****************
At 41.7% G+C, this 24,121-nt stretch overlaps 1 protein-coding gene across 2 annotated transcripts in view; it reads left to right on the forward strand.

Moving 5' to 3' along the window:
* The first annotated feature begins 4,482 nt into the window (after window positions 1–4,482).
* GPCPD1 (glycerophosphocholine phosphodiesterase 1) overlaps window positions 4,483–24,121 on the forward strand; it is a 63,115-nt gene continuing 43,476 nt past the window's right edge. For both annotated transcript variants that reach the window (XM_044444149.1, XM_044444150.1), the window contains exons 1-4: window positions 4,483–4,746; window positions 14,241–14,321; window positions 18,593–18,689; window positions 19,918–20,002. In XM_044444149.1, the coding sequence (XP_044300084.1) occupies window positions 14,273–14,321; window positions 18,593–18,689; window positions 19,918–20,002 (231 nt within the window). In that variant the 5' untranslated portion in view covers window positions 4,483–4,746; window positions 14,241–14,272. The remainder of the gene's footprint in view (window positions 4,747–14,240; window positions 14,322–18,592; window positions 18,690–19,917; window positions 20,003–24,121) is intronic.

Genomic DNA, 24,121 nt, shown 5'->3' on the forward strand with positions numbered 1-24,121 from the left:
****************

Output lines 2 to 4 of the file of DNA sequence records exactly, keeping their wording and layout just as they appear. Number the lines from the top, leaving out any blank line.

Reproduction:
Moving 5' to 3' along the window:
* The first annotated feature begins 4,482 nt into the window (after window positions 1–4,482).
* GPCPD1 (glycerophosphocholine phosphodiesterase 1) overlaps window positions 4,483–24,121 on the forward strand; it is a 63,115-nt gene continuing 43,476 nt past the window's right edge. For both annotated transcript variants that reach the window (XM_044444149.1, XM_044444150.1), the window contains exons 1-4: window positions 4,483–4,746; window positions 14,241–14,321; window positions 18,593–18,689; window positions 19,918–20,002. In XM_044444149.1, the coding sequence (XP_044300084.1) occupies window positions 14,273–14,321; window positions 18,593–18,689; window positions 19,918–20,002 (231 nt within the window). In that variant the 5' untranslated portion in view covers window positions 4,483–4,746; window positions 14,241–14,272. The remainder of the gene's footprint in view (window positions 4,747–14,240; window positions 14,322–18,592; window positions 18,690–19,917; window positions 20,003–24,121) is intronic.